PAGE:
CAIRO - A container ship in the Suez Canal was the target of a failed "terrorist" attack on Saturday aimed at disrupting traffic through the key waterway, the head of the Suez Canal Authority said.
Admiral Mohab Mamish confirmed that "a terrorist" had launched the attack against a Panamanian-flagged ship, adding in a statement that "the attempt failed completely and there was no damage to the ship or the containers it carried".
The statement gave no details of the nature of the attempt at 1230 GMT Saturday, but sources said they heard loud explosions from the container ship which had been passing through the canal.
The Egyptian army gave the order for heightened security measures at the strategic sea route.
The Suez Canal dealt with a normal volume of 45 boats on Saturday with another 55 expected to pass through on Sunday.
The army recently launched a major operation in the North Sinai peninsula, around the canal, where several Islamist extremist groups operate.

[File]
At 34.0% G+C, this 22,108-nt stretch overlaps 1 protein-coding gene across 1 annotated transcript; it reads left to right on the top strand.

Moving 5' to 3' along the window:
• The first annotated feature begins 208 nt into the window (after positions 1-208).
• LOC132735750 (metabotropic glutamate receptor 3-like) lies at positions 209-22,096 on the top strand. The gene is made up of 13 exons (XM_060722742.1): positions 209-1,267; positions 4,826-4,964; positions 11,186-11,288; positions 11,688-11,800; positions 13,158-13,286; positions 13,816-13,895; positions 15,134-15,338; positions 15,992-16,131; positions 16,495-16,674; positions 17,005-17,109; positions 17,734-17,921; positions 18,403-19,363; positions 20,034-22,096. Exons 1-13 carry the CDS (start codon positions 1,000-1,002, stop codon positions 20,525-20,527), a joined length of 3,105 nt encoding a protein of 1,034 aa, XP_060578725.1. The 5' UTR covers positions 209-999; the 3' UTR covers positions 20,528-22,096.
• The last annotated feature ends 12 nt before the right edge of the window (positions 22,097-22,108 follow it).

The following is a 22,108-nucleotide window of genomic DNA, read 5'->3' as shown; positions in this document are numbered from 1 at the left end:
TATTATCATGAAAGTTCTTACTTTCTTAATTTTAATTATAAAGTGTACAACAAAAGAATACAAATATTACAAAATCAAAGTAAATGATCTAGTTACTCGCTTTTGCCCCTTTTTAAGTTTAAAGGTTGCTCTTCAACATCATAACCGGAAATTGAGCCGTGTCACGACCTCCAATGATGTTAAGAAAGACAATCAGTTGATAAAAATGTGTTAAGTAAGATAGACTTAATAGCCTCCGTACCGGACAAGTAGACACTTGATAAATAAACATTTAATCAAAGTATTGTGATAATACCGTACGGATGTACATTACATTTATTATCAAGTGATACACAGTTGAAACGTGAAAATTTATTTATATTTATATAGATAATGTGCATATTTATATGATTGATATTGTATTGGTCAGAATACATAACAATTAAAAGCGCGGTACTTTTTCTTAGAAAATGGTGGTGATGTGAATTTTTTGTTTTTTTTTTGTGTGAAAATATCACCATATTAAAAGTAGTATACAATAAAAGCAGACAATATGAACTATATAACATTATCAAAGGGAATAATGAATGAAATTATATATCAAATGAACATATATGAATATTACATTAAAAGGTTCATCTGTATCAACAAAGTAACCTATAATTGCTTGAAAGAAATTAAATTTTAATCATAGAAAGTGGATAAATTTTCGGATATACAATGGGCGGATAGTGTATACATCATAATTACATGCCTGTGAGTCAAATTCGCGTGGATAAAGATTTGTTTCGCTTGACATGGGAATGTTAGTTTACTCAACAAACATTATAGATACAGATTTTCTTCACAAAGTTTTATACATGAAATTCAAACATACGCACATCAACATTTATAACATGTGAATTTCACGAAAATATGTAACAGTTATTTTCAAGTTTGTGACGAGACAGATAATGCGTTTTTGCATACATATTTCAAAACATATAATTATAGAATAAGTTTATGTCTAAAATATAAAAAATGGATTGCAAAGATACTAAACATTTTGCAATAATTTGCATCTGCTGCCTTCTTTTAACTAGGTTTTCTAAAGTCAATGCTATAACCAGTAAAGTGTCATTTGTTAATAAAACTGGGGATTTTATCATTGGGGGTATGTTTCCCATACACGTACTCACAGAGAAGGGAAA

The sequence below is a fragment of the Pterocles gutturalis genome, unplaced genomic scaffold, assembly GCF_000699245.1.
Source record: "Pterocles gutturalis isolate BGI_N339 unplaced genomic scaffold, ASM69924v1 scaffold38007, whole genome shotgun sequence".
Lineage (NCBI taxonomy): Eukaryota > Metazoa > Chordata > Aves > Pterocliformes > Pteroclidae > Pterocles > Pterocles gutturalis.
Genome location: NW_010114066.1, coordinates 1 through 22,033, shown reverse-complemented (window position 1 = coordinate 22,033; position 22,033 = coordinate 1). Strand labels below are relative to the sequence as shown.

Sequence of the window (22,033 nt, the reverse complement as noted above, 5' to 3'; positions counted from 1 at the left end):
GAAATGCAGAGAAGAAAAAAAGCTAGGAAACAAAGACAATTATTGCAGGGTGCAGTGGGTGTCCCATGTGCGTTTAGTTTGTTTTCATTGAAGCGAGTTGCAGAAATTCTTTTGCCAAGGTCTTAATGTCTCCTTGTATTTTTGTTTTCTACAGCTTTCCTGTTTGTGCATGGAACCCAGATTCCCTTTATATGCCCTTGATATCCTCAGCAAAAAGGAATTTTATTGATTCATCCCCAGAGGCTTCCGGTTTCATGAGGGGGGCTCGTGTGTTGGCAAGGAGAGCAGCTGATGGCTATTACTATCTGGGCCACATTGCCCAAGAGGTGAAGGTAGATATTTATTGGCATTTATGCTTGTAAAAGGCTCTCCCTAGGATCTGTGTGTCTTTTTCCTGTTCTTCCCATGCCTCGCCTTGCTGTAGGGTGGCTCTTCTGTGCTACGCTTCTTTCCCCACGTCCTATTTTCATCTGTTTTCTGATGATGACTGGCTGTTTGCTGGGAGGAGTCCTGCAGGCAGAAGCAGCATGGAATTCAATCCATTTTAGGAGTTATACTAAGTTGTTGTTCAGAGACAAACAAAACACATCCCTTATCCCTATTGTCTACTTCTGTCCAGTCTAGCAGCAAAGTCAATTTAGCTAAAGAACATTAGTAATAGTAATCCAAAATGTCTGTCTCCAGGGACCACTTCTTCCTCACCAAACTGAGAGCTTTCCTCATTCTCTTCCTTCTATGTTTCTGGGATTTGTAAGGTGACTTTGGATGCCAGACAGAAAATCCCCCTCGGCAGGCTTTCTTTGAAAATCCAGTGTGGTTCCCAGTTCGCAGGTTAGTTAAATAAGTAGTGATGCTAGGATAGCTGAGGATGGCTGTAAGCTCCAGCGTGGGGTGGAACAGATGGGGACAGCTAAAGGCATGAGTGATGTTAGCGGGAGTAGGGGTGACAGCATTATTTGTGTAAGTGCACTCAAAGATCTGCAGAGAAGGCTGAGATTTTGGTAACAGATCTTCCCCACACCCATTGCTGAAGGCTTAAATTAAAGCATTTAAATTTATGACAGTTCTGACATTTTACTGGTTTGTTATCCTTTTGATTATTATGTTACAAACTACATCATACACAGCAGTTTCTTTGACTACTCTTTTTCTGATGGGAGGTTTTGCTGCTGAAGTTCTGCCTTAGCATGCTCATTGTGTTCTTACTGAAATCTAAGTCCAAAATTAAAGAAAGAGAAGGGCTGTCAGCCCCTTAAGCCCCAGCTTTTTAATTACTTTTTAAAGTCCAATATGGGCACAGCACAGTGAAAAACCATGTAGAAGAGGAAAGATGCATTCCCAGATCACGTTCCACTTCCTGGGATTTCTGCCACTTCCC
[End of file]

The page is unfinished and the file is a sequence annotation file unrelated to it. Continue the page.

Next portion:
On Saturday an Al-Qaeda front group based in Iraq and Syria called on Egyptians to take up arms against their country's military.
The Islamic State of Iraq and the Levant (ISIS) also dismissed the Muslim Brotherhood, the party of ousted Egyptian president Mohamed Morsi, as "evil" for supporting democracy and seeking to win power through elections.
Following massive popular protests against the Islamist Morsi, the army removed him in a July 3 coup and imprisoned him.
At nearly 200 kilometres (125 miles) long, the Suez canal is owned by Egypt but governed by an international treaty that guarantees free navigation.
It provides a vital link between the Red Sea and the Mediterranean.
The US military enjoys special privileges due to its long-running alliance with Egypt, allowing American naval ships to jump the queue of vessels to transit the canal.
The US Navy has deployed five destroyers to the eastern Mediterranean, a defence official told AFP on Thursday, as expectations grow of an imminent strike on Syria.